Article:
Mosque, 50 miles from the White House, honors a radical Islamist murderer in ‘religious’ ceremony

Maryland mosque 50 miles from the White House honored an Islamist assassin last Sunday as part of a ceremony that celebrates the death anniversaries of noted saints.

Islamic extremist Mumtaz Qadri was hanged in Pakistan last year after shooting the governor of the Punjab province 28 times in 2011 “for speaking out against the nation’s abhorrent blasphemy laws,” Judicial Watch reported.

The Gulzar E Madina Mosque in Pikesville, Maryland hosted the event that saw some extreme views being represented, according to Pakastani news outlet Rabwah Times.

“Whoever disrespects the Holy Prophet Muhammad is worthy of death, and even if disrespects indirectly he is still worthy of death,” said an unidentified speaker. “Even if someone asks for forgiveness it is not acceptable.”

A New Jersey-based Islamic scholar, Syed Saad Ali, praised Qadri as he denounced Muslims for not coming to his aid after being arrested.

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More from Judicial Watch:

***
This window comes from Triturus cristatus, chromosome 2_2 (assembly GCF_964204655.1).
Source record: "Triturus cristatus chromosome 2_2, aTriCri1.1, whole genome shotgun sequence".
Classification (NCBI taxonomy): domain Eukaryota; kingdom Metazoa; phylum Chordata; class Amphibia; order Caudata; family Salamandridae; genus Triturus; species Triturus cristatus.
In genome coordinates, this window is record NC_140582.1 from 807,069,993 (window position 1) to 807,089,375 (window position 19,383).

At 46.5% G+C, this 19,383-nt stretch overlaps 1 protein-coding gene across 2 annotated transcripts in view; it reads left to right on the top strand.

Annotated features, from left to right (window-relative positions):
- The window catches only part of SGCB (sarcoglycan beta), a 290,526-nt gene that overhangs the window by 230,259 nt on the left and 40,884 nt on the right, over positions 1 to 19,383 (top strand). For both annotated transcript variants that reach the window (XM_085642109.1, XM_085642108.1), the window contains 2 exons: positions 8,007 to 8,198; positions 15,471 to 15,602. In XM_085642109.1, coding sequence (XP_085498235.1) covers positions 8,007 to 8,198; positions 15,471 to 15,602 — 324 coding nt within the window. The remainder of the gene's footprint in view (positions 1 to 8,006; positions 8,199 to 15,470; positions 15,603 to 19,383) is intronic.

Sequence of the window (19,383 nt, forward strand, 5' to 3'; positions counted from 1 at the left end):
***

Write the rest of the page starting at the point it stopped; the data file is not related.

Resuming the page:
A mosque situated about an hour’s drive from the nation’s capital recently held a ceremony to honor a radical Islamist who murdered a beloved political figure in Pakistan for publicly chastising the Muslim country’s blasphemy laws and supporting a Christian woman. The facility, Gulzar E. Madina Mosque, sits in the Maryland suburb of Pikesville, roughly 50 miles from Washington D.C. and a dozen or so miles from Baltimore. A Pakistani digital news publication covered the outrageous celebration and published a detailed account, including pictures and speeches delivered by radical clergy.

The event is officially known as an “Urs”, a Muslim celebration to commemorate the death anniversary of saints. In this case, the Maryland mosque was honoring an Islamist assassin named Mumtaz Qadri who shot the governor (Salman Taseer) of Punjab province in 2011 for speaking out against the nation’s abhorrent blasphemy laws. Qadri was the governor’s bodyguard and he shot him 28 times in Islamabad’s Kohsar Market in broad daylight, according to an international news report. He was charged with terrorism and murder by an anti-terrorism court in Pakistan and was hanged in 2016. The execution ignited violent protests throughout Pakistan, where Islamist groups hailed Qadri as a hero. That’s hardly surprising for an Islamic south Asian country with an official law that bans the use of derogatory remarks about the holy prophet Mohammad. Violators are punished with death or life imprisonment.

 

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Tom Tillison

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